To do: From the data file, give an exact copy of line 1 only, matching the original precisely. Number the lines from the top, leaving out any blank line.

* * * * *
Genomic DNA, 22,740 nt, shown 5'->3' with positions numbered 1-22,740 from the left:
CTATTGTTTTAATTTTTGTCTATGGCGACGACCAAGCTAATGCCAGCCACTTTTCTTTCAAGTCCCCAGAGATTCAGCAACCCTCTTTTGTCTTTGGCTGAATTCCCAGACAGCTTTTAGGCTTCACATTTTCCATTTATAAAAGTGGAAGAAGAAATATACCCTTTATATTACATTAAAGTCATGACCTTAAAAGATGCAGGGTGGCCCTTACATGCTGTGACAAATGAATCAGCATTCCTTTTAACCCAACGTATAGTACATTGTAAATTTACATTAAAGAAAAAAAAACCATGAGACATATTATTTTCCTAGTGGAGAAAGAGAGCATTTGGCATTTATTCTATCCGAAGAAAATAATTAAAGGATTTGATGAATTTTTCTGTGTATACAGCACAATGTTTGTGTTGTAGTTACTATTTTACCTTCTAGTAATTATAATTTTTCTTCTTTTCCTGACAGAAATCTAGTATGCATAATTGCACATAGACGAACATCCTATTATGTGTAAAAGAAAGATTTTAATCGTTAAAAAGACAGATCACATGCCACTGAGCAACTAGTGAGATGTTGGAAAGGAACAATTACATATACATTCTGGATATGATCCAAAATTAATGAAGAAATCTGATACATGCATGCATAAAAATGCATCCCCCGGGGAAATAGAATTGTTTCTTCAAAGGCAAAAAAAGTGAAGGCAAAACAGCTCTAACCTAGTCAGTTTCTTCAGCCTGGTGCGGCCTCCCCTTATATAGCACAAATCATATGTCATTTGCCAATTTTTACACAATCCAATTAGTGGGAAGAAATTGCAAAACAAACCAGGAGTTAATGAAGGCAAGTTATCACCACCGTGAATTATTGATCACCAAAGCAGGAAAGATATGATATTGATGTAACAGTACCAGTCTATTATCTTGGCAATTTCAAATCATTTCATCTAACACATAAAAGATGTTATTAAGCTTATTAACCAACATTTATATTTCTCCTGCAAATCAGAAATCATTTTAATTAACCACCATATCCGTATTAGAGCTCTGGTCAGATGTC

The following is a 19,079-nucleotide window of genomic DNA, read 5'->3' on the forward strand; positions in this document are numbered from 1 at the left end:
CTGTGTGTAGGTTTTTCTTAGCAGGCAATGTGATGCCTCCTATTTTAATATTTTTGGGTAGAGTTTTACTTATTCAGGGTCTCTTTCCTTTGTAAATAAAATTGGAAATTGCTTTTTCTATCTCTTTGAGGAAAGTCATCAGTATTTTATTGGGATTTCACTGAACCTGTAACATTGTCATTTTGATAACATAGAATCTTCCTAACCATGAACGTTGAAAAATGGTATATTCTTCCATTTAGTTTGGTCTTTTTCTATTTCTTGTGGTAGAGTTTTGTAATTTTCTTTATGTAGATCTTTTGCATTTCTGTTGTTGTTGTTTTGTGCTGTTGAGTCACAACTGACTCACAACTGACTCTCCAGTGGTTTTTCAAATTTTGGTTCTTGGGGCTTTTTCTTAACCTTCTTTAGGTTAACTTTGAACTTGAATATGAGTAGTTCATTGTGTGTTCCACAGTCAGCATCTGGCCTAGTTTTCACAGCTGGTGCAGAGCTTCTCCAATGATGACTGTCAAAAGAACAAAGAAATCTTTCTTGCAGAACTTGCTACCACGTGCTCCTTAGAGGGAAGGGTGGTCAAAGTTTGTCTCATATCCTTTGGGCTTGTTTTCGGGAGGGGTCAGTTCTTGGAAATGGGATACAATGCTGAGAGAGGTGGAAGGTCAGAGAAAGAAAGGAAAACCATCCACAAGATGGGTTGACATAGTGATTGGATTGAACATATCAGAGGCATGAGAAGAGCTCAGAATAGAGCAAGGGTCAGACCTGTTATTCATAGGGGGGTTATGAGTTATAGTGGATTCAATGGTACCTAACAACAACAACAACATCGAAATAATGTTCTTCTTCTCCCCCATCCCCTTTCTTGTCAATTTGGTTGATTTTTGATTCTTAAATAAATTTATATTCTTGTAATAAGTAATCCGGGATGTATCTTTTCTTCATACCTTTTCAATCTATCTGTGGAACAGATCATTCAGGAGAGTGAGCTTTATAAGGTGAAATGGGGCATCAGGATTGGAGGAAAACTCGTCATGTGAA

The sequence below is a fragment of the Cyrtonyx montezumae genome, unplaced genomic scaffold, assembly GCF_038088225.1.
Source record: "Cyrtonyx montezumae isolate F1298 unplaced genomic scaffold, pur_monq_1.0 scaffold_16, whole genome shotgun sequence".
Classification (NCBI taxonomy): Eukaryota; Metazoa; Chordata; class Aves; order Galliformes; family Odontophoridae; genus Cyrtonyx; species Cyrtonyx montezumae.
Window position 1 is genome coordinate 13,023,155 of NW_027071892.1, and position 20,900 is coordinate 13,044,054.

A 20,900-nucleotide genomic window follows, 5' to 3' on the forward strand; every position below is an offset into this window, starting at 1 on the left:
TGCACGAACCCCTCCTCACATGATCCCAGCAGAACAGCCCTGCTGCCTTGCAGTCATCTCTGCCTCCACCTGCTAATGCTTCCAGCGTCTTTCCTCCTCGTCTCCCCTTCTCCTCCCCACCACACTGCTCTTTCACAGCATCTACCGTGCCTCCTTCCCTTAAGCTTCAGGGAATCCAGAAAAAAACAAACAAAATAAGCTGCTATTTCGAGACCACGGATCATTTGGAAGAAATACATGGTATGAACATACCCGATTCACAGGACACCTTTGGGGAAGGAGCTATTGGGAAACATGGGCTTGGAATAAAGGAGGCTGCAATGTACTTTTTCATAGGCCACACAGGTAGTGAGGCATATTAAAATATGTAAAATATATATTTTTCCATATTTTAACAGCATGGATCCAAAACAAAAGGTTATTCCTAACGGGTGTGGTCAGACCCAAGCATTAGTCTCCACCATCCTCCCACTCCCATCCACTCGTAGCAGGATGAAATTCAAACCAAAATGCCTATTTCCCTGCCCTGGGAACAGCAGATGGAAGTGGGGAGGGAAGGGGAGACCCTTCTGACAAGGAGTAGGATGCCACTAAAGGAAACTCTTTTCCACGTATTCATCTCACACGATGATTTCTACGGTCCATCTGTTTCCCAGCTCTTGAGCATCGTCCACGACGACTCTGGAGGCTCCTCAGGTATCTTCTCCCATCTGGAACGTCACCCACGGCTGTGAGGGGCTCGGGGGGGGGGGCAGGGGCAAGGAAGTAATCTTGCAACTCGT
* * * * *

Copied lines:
Genomic DNA, 22,740 nt, shown 5'->3' with positions numbered 1-22,740 from the left: